- “Despite being charged with terrorism, they were reportedly arrested for resisting forced evictions in the name of the NEOM project and the construction of a 170km linear city called The Line,” a specially convened group of U.N. experts said. “We urge all companies involved, including foreign investors, to ensure that they are not causing or contributing to, and are not directly linked to serious human rights abuses,” they added.
This is potentially exciting: The Financial Accounting Standards Board, which lays out how accountancy rules work in the U.S., has decided that American companies should publicly declare not only how much they pay in taxes but where they pay it, rather than providing that information solely to the tax authorities.
The measures have been under discussion for seven years, with many companies opposed to the idea of revealing any more than they already do, but pressure from investors appears to have finally got a slightly watered down version of the standards over the line.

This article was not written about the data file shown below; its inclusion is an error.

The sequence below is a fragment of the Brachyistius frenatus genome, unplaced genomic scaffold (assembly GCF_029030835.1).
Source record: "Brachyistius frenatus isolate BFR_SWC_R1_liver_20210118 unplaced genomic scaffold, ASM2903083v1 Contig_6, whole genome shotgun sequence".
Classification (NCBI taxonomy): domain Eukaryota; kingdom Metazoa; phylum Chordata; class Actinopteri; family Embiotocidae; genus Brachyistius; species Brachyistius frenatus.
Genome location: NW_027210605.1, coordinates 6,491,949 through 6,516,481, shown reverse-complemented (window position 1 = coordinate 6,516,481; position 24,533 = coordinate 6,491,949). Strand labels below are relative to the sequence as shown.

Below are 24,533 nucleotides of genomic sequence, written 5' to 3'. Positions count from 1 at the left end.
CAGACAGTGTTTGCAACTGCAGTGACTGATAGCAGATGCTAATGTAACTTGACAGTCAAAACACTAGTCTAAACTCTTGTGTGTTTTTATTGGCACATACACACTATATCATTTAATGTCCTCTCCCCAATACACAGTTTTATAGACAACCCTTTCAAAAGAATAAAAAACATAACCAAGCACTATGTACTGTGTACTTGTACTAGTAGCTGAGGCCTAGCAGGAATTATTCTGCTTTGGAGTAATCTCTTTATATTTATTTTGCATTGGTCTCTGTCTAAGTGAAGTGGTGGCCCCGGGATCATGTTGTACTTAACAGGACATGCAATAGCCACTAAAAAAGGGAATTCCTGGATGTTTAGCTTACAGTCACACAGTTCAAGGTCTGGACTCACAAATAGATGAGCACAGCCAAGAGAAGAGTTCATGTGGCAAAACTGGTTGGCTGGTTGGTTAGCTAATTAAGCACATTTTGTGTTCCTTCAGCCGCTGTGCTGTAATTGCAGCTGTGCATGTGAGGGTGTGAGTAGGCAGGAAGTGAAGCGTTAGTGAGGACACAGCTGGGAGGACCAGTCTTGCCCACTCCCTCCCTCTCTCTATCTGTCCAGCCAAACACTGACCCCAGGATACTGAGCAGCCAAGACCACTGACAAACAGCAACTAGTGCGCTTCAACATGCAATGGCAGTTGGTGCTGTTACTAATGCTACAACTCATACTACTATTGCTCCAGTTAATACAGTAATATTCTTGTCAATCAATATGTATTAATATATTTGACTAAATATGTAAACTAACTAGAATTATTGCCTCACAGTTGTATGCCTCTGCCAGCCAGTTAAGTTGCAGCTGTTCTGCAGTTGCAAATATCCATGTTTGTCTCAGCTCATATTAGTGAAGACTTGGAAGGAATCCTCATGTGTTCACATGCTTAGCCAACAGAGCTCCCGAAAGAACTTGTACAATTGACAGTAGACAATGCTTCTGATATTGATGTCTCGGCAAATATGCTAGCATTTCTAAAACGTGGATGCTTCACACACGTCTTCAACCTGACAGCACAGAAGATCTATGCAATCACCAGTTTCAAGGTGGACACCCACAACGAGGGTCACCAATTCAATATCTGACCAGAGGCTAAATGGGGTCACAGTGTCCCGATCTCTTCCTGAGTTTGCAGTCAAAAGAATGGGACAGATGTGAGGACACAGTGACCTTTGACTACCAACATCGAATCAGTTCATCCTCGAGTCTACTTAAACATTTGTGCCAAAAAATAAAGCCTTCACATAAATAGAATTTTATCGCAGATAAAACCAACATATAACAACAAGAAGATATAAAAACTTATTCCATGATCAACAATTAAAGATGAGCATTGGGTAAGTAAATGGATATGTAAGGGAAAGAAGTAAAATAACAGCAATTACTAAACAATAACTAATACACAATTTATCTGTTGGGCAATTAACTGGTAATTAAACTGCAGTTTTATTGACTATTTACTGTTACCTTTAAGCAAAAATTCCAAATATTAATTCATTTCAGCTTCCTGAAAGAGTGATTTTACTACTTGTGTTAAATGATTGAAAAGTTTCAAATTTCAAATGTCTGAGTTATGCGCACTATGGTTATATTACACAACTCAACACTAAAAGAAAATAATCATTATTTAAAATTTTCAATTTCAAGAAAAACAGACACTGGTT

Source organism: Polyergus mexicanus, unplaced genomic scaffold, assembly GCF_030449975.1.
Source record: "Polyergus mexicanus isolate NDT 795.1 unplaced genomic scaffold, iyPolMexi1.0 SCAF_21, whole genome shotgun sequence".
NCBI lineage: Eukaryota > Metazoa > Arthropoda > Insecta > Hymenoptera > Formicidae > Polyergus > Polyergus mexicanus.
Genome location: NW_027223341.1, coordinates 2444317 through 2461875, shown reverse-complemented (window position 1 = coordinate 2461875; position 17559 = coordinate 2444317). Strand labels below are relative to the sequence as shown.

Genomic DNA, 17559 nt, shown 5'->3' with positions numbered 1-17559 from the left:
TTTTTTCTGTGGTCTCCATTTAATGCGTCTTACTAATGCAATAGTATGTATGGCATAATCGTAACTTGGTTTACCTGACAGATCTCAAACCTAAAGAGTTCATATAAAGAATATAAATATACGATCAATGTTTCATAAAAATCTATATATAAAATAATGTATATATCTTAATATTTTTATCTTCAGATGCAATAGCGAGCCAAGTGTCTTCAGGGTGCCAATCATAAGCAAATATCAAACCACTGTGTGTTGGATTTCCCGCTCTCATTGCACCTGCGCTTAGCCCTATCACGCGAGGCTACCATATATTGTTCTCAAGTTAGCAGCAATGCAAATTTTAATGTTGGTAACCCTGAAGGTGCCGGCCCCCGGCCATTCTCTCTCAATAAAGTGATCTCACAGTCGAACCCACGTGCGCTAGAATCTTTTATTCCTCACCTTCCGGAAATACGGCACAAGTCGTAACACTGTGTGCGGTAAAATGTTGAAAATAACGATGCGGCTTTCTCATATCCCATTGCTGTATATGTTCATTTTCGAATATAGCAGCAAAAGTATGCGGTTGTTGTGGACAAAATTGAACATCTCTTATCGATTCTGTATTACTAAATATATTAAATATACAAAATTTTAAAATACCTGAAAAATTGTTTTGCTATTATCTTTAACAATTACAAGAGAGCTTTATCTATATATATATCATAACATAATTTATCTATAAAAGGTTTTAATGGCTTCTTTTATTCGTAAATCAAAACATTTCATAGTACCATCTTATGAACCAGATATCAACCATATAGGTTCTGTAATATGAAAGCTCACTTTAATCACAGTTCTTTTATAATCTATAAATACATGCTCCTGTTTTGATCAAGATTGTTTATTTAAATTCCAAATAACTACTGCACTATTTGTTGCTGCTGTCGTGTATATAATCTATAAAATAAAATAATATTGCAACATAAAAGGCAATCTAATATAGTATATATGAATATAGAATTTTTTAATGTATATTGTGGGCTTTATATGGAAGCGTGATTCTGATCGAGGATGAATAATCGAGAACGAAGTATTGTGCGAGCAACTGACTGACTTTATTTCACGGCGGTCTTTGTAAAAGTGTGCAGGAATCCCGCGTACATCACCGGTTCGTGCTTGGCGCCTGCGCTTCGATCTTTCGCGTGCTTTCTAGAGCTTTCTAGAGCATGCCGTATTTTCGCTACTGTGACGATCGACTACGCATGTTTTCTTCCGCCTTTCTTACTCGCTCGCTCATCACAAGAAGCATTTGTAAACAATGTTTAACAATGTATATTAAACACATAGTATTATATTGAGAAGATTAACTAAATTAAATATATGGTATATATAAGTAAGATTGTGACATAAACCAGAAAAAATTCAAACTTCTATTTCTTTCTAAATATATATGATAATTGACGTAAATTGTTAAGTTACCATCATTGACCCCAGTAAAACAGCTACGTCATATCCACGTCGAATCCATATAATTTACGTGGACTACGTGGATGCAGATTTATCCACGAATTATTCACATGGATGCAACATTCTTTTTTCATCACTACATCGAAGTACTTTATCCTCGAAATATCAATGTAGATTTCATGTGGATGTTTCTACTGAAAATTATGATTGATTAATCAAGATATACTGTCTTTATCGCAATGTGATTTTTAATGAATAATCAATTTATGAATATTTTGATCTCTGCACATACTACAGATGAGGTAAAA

- “Time and time again investors have made it clear that they need a closer look into the tax practices of the companies in their portfolios,” said Ian Gary, the executive director of FACT. “Now, after years of deliberations and revisions, FASB is finally delivering some of these much-needed reforms for investors and the public.”
- “We believe more aggressive management of tax issues could, at times, provide evidence that a company’s management team and board may have a risk tolerance that is greater than we would prefer given our long-term (often 6-8 year) average holding period,” said one investor in comments quoted by the Wall Street Journal.